One of the key pieces of my business and personal philosophy that I share with every client is that “all change is personal.” I alter it slightly when working with an organization, saying instead, “all organizational change is personal change.”  Though many have challenged me, it proves true time and time again that unless the people in an organization are willing to change themselves or are willing to accept change, changing policies, structures, rules, methodologies, strategies, etc. will meet certain failure.  Change is so fragile that often just by ignoring the changes those that are asked to implement the change can stop change in its tracks.

So, if all change is personal, why is the focus on the things of change?  I believe control has something to do with it.  People are messy but things can more easily be analyzed, organized and forced into a new order.  People on the other hand have to be won over.  Even if you initially can force people to change, unless they embrace the change, people can subtly sabotage things…  Often without conscious intent.

To help change get a foothold that can win the day, try focusing on two words: inclusion and trust.  Inclusion implies listening and actively seeking out feedback.  Trust is about credibility, reliability, emotional connections and most importantly unselfishness.  When people feel included to the point of having a sense of belonging, and they come to trust that management wants what’s in their best interest, change can be accepted.  The tipping point of progress can be reached.

Is your organization change ready?

Be Better

For years education has been focused on helping people “get a job” but shouldn’t it be helping people “find their calling?”  I’m sure many of you just nodded your head and some even said something like, “of course” or “hell yeah.”  It seems a “no brainer” that we would all be better off and happier if we were doing something we feel called to do.  So what exactly is a “calling.”  I’ve been pondering this since reading a recent post on LinkedIn about Bill Parcell’s new book.  It’s basically about his calling to be a football coach and how dejected he was when he decided to “get a job” so his family wouldn’t have to move.  In the end, his wife decided that the family would be happier if Bill followed his calling.  This inspired me on two fronts: 1. What is a calling?  2. How do callings mesh to make life better for a group (family, team, etc.)?  Today I’ll share a few of my thoughts on #1.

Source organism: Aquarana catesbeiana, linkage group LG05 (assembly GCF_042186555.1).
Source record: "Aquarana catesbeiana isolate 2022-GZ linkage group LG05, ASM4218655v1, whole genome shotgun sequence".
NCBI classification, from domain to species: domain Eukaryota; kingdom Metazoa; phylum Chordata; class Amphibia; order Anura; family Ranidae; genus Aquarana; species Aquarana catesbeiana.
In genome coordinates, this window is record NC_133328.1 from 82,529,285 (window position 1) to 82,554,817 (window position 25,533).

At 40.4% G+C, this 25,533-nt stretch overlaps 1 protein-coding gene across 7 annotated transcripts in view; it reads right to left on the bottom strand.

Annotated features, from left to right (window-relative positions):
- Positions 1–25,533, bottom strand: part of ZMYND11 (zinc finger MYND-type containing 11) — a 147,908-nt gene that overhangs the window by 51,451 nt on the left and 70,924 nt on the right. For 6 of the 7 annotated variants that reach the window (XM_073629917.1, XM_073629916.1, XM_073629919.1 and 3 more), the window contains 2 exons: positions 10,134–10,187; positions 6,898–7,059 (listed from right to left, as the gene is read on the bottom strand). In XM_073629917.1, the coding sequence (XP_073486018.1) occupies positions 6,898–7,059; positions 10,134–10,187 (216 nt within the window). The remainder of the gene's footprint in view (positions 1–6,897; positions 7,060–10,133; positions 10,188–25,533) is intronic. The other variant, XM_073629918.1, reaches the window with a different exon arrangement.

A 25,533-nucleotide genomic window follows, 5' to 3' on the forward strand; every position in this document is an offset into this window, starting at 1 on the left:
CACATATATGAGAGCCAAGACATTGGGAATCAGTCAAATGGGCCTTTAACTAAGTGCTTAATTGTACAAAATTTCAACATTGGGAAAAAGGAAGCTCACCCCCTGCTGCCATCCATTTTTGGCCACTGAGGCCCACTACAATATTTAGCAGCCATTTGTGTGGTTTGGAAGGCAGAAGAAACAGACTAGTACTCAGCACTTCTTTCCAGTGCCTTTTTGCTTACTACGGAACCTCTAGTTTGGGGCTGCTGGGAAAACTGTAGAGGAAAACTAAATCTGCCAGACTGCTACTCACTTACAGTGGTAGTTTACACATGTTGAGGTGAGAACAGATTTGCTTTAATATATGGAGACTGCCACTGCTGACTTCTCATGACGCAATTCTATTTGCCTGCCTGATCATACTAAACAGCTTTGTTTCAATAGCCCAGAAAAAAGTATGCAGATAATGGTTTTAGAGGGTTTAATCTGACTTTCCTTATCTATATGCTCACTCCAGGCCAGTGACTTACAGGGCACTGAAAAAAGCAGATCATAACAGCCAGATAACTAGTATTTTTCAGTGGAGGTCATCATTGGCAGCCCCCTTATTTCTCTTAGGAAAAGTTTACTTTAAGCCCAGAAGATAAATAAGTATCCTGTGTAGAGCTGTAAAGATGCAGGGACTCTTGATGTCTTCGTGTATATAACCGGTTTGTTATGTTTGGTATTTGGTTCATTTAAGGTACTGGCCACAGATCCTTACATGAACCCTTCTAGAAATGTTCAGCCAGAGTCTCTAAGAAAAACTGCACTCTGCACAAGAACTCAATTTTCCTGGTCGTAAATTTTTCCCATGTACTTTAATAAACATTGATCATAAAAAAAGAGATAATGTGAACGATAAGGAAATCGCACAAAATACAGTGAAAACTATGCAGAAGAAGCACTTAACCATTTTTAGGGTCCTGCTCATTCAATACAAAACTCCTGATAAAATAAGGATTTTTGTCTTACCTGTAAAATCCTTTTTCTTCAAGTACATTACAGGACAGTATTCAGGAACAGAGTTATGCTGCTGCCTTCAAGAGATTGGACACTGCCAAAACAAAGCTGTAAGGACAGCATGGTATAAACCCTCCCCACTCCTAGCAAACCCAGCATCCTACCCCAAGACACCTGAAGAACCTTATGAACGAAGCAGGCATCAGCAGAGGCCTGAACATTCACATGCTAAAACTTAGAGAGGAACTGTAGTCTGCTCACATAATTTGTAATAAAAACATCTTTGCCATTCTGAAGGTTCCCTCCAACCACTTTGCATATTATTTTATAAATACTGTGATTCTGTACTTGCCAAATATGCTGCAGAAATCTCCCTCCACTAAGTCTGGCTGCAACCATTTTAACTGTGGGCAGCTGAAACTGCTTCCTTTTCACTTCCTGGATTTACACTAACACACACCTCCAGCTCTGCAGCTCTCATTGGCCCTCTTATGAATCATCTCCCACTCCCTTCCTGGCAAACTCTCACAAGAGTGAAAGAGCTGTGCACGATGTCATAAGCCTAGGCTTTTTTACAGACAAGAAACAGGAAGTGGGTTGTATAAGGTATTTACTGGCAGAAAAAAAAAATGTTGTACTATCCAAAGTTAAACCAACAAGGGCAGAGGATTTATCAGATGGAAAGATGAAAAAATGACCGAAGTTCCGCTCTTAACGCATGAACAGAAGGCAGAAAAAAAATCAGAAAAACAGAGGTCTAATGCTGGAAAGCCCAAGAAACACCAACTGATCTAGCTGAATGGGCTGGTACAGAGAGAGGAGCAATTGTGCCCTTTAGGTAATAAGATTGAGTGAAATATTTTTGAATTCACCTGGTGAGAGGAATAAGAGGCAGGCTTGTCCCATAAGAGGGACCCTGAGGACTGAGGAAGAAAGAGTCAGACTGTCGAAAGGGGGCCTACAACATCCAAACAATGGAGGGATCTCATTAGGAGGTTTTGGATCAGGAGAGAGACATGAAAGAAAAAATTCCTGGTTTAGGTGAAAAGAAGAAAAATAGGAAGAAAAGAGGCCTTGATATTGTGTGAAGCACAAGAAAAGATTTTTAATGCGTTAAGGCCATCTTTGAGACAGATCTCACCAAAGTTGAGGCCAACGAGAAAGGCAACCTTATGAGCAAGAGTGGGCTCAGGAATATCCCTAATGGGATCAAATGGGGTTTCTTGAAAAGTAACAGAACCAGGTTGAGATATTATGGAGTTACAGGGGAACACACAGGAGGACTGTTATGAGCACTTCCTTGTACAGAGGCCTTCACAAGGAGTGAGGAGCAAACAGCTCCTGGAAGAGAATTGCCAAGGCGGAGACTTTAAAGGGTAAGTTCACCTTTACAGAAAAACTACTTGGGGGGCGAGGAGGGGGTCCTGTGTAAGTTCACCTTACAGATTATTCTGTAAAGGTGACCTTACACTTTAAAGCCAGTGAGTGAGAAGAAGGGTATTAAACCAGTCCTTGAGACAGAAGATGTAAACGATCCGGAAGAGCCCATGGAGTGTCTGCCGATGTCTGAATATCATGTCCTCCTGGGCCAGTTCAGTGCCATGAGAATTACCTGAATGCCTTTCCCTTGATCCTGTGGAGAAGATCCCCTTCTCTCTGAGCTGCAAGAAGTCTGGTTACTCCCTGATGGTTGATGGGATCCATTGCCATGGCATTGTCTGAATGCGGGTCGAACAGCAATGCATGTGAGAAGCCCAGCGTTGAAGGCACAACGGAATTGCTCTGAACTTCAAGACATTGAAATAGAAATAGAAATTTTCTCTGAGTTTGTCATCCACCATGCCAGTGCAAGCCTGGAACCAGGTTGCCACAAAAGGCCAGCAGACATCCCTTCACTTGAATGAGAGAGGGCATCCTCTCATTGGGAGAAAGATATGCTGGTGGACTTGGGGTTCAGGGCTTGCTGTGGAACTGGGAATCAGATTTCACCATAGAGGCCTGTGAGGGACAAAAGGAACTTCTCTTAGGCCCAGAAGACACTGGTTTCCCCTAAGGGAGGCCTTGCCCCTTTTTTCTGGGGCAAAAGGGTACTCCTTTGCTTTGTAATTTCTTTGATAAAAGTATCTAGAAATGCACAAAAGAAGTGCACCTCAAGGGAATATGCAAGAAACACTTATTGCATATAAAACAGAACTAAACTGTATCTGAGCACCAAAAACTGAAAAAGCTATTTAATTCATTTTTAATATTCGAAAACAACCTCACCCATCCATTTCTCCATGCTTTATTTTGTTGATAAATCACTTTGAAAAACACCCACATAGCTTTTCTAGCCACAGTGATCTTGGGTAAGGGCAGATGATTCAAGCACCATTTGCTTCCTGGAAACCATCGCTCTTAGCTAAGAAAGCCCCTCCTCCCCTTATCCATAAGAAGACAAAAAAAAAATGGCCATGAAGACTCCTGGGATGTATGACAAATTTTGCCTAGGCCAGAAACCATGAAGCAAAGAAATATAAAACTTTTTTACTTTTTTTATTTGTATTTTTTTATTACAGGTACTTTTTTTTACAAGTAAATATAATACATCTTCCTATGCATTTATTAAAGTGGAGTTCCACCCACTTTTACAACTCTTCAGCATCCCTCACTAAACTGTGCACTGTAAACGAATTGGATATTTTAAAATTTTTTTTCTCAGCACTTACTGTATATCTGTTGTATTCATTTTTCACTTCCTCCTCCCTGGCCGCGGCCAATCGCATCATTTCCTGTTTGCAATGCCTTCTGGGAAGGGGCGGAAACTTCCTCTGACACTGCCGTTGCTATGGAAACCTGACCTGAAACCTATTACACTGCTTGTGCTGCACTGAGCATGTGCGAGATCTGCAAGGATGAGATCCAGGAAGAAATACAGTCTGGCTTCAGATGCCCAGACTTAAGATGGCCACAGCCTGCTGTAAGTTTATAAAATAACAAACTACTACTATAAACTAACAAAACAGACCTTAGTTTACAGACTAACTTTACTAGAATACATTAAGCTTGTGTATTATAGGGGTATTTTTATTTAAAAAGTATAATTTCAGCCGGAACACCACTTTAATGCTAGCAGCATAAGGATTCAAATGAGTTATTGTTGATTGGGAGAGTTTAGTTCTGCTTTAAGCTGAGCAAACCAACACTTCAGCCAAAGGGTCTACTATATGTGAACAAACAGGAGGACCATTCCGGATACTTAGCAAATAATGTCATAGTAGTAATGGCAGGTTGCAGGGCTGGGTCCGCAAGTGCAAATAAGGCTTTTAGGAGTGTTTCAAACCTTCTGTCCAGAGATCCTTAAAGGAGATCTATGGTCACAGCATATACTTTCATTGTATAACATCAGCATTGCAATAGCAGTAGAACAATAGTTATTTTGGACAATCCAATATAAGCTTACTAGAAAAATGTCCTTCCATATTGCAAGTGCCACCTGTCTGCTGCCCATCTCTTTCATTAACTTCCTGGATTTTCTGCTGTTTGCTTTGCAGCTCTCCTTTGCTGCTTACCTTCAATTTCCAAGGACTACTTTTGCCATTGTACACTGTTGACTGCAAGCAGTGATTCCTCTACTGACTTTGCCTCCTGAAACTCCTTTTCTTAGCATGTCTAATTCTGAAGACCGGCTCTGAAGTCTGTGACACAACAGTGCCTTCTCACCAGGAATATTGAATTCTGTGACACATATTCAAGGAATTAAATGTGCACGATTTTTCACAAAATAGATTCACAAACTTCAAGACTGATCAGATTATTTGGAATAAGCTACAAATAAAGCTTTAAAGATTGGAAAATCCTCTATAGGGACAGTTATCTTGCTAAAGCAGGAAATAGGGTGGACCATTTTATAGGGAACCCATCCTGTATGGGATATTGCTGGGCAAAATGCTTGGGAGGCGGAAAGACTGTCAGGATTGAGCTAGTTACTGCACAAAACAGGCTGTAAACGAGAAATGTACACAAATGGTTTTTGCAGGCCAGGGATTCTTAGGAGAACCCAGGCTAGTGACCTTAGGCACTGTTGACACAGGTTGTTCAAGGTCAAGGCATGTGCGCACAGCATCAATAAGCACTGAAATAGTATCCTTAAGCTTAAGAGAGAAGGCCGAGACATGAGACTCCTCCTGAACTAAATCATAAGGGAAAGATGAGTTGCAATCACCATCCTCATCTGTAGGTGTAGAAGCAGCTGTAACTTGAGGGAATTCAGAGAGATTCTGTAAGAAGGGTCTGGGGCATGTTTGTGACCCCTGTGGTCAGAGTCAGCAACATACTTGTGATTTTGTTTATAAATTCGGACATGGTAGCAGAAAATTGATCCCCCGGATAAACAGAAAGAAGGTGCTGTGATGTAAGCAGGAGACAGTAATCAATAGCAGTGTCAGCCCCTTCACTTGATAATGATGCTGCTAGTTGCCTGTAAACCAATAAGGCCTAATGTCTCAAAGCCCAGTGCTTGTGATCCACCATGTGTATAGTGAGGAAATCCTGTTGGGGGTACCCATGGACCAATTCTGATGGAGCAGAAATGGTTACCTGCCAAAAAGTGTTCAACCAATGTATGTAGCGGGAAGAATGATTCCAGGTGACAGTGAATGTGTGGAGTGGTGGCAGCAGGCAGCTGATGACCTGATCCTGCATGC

I believe a calling has to go further than just having an insatiable passion for something.  I know many people who have a passion for something but it will never be who they are or what they do.  I have a passion for eating chocolate chip cookies but it’s not my calling.  I have a passion for playing basketball but it’s not my calling.  A calling is something that goes much further.  From my perspective it includes 4 elements.  Motivation (passion to pursue), Ability (natural ability plus learned skill), Personality (fit with the type of work and people you will be working with), Spiritual (something beyond yourself is pulling [guiding] you toward this work).  In a way, if you look closely, your calling comes with MAPS.  So do you have a calling or did you just get a job?

Be Better

So, lots of people are into reality shows.  My wife and daughter love “The Amazing Race.”  But that’s not what this post is about.  I’m talking about the “real” reality.  So what is it?  Even more to the point, Is it?  Is there such a thing as reality?  Our world deals in so much “spin” that it’s hard to know what is real and what’s not.  So from a business perspective here is my take on reality.  Reality is a combination of what you stand for and what you do.  Lots of organizations tell the world they’re one thing (surprise, there’s a lot of spin in the marketing world) and act in a way that doesn’t quite fit the message.  Often they even share this great marketing message with their employees but the processes and systems; incentives and management style don’t encourage them to live that message.  The result: a disconnect with the customer, disgruntled and/or disillusioned employees and a bottom line that is literally at the bottom.

So what do you do?  It seems simple enough, just live your brand.  Be your message.  But knowing something and doing it aren’t the same thing. There is a definite knowing-doing gap in the business world.  We know we have a problem but aren’t willing to take a hard look at it and take the long term actions needed to resolve them.  Instead we continue to put band-aids on gaping wounds.  Discounts, sales, wild and crazy advertisements, new logos, new programs, flavor of the month training, benchmarking against the competition… we send people to conferences, we hold meetings (and more meetings, and more meetings)… but we fail to connect the pieces.  We talk and talk about innovation but do we innovate?  Yes, there are the few, but I’m talking about YOU.

Is it a leadership issue?  Yes.  The answer in a word is “courage.”  The courage to acknowledge that what got us here won’t create the organization we want to be (if we’ve ever taken the time to decide what that is).  With size often comes inertia and underlying that inertia is the fear of losing what we have. But as in overcoming any obstacle you first must acknowledge that obstacle.

Are you afraid of the future? Do you know your reality? Really?